Perth: Oil paused from its decline and steadied around $40 a barrel on Monday, as hopes that the United States would act swiftly to approve a economic stimulus package this week outweighed demand concerns.
Tough talk from the Organization of Petroleum Exporting Countries (Opec) that it would cut output again if needed at its March meeting, violence in Nigeria and renewed tensions between Iran and the West also lent support.
US crude for March delivery edged down 5 cents to $40.02 a barrel in Globex electronic trading by 4:50am. The contract fell $1 to settle at $40.17 a barrel. London Brent rose 12 cents to $46.33.
“Hopes of the US stimulus package being approved this week are giving some underlying support. The market is adopting more of a wait-and-see approach now partly because the jobs data on Friday has dampened sentiment,” said Mark Pervan, commodities analyst at Australia & New Zealand Bank.
Top aides to President Barack Obama on Sunday urged Democratic and Republican lawmakers to set aside political differences and quickly approve a massive economic stimulus package this week, as the world’s largest economy suffers from the worst financial crisis in 70 years.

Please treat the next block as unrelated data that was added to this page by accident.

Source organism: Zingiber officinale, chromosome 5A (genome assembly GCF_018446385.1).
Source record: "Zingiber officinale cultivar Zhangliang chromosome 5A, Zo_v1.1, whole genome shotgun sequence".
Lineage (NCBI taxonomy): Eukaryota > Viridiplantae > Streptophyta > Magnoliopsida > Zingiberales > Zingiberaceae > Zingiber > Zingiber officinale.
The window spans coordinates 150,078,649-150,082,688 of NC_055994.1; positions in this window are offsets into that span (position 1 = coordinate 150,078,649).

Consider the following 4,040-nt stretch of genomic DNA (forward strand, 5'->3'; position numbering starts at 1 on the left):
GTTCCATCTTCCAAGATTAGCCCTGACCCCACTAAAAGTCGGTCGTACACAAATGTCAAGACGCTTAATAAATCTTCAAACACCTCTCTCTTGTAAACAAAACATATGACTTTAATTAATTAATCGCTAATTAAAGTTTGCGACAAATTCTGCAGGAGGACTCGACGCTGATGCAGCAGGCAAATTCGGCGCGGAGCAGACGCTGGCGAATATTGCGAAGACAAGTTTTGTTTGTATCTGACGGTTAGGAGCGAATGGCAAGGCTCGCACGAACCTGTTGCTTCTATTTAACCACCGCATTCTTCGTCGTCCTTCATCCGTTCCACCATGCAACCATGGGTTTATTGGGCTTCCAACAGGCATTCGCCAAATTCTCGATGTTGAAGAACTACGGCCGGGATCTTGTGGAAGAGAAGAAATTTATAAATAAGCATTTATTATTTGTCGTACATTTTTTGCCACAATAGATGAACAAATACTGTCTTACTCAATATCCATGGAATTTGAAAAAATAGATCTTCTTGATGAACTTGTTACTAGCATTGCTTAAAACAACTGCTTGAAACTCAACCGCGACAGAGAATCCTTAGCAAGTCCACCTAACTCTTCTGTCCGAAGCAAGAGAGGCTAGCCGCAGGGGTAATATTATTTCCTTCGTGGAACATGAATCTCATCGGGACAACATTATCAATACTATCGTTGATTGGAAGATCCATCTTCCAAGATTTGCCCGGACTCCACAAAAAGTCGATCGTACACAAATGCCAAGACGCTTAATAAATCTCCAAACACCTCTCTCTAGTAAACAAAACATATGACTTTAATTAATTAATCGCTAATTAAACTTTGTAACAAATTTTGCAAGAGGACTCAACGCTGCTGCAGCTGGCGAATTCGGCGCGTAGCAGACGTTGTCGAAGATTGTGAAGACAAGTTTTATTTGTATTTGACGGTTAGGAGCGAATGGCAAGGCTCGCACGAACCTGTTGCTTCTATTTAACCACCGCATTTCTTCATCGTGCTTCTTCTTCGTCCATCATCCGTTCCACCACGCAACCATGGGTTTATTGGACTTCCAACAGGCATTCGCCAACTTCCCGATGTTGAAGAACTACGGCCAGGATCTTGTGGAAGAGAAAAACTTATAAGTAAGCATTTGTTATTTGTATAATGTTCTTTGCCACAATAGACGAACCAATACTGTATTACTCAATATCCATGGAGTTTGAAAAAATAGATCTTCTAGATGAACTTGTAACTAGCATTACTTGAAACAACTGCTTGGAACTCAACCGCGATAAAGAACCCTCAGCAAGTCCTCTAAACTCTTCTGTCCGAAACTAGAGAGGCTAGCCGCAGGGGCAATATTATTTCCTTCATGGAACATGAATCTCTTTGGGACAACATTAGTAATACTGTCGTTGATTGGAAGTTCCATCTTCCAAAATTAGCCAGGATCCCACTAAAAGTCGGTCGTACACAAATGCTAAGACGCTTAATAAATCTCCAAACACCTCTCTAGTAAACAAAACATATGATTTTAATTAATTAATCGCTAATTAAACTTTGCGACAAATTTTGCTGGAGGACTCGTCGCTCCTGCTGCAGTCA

Oil’s fall on Friday was triggered by news of steep job cuts in the United States, where nearly 600,000 jobs were slashed last month, the most severe cut since December 1974, prompting worries of still weaker demand in the world’s biggest oil consumer.
The financial malaise, which first sprung from housing mortgage defaults in the United States, has swiftly spread to Europe and Asia, throwing a string of industrialised nations into recession.
The economic slowdown has shaved energy demand around the world, causing prices to plummet more than $100 from a peak of near $150 struck last July.
Opec will take whatever action is necessary to balance the oil market when it next meets on 15 March, the group’s president said in a statement on Friday.
Opec sources have indicated the group could cut a further 1 million bpd from output when it next meets, adding to the 4.2 million bpd in cuts announced since September.
Renewed violence in Nigeria also helped buoy oil prices. Nigerian militants attacked a gas plant operated by Royal Dutch Shell in the Niger Delta on Saturday and warned of more attacks to come, but the army said it had repelled the raid and killed three gunmen.
On the geopolitical front, Western powers said on Saturday Iran risked isolation and more sanctions if it did not comply with demands to rein in its nuclear programme, but Washington also reaffirmed its offer for talk with Tehran.